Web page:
Whatever field you’re working in, having a stable of good, reliable regular clients who send you work, are good communicators and pay decent rates in good time is a good place to be. The kind of client you want as a regular is the kind of client who follows all of these rules. You may have chosen to work with them based on these criteria. And, in fact, if you follow these rules for freelancers yourself, you should have no trouble in attracting regulars.
I’ve written about how to decide which companies to work with. Here are some ways to help you turn a good first-time client into a trusted regular. If you have other suggestions, do add a comment to this post!
Do a good job the first time
This one’s a bit obvious, but it’s worth saying. Do a good job the first time, and you’re likely to create a regular client just like that!
Be memorable for your good customer service
Leave the client with a good final impression. I’m always sure to say thank you for their payment and to wish them well with the publication / website / new service / novel / whatever it is that you’ve done for them this time.
Make sure that your client knows you’d like to work with them again
When I send my thank you for their payment, I make sure that I make it clear that I’d like to work with them again. Something along the lines of “I’m looking forward to working with you on future projects” will set a good note.
Remind the client that you’re available
When you’re establishing a relationship with a client, the odd little email reminder of your availability is fine (obviously don’t hassle them). If you have a newsletter, asking them if they’d like to be added to your mailing list and sending them a monthly newsletter can keep you in their mind.
Make sure that clients know about all of your services
If, like me, you offer more than one service, make sure that your clients know this, too. I’ve got several long-term customers who use me for more than one service – one has moved from using my transcription services to using me as an editor (I also still transcribe for them) and a few use me for editing and localisation. Even if they only do one thing themselves, it’s useful for people to know your range, in case they recommend you to their colleagues.
Offer an incentive
Once I have completed a job for a new customer and they’ve paid me successfully, I offer then an incentive. No, not money off! But I will usually offer to invoice them for all of the jobs I do for them in a month, at the end of the month. Win for them: they are given longer to pay and will receive one invoice for several jobs. Win for me: I only have to produce one invoice and record one payment, and I can add them to my monthly invoice run.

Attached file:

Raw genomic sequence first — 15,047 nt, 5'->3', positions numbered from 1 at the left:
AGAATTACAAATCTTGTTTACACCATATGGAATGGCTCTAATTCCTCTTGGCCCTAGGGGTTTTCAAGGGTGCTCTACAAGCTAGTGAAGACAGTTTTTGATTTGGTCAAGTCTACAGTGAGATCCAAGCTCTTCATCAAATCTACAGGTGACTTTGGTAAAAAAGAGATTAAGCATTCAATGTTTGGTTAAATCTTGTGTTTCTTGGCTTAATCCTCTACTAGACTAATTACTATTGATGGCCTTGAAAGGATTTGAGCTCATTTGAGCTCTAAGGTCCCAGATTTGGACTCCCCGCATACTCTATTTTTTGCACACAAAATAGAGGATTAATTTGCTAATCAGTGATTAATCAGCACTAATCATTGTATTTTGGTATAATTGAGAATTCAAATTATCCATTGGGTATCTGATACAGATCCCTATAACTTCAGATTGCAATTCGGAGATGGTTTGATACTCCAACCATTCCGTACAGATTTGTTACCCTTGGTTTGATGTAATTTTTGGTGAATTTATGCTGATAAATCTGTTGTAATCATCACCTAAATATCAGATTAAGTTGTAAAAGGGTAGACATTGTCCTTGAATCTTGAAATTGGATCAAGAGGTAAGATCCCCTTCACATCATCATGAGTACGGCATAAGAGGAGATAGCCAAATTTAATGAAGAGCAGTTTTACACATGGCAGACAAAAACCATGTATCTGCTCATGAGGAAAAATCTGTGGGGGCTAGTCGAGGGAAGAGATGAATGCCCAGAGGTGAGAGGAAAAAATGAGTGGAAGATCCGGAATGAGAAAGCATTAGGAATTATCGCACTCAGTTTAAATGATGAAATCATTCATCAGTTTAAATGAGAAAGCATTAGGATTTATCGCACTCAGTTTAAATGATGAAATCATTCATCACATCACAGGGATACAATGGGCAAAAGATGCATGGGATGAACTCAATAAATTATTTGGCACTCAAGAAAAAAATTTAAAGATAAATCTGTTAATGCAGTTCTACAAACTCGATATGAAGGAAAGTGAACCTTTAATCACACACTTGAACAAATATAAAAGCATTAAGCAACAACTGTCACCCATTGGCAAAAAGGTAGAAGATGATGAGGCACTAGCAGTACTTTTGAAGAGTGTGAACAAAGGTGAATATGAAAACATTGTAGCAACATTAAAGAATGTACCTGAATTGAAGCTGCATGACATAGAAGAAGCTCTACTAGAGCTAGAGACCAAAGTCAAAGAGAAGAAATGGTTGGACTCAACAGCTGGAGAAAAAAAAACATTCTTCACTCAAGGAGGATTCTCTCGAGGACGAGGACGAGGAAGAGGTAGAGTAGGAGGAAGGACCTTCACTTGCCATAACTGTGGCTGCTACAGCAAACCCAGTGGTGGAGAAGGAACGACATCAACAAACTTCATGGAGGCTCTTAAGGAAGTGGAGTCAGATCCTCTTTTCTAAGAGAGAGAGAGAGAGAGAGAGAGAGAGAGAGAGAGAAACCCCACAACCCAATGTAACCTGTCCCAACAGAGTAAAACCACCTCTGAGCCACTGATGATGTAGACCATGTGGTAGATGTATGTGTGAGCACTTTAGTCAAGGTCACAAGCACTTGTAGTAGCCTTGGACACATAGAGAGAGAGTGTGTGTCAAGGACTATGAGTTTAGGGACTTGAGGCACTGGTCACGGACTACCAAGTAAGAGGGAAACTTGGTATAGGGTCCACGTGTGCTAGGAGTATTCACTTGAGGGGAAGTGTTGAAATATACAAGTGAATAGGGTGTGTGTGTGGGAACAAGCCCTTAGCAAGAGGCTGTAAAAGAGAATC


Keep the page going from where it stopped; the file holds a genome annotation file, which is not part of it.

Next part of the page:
Note: make sure you are clear that this is an offer and they don’t have to take it up. If they don’t want to do this, make a note and invoice them how they like it to be done, for example.
Thank them for their repeated custom and treat regulars well
I regularly tell my regulars how much I appreciate their regular custom and I treat them well in as many other ways as I can, too:
- I make it clear that at busy times, I will prioritise their work over new work (and I tell new prospects this, too – I think it gives a good impression to let everyone know that I treat my regulars well).
- I will also go above and beyond, doing a super-fast turnaround or working late to fit a job in – not to the detriment of other clients or my own health and sanity, but I treat them as well as I can.
- If I’m booking holiday or other time off, I will email my regulars in advance to warn them, so they don’t just find out when they get my out of office reply.
- I will offer regulars a named holiday cover contact who they can work with when I’m not available, and introduce them to a trusted colleague if they wish me to.
This is how I have converted one-off customers into regulars, and have built a group of regulars who bring me regular work and income and peace of mind in knowing I’ve got a stable business. And how I keep them!
If you have any more tips and tricks do share them in the comments. And do please click on the buttons below to share this post!
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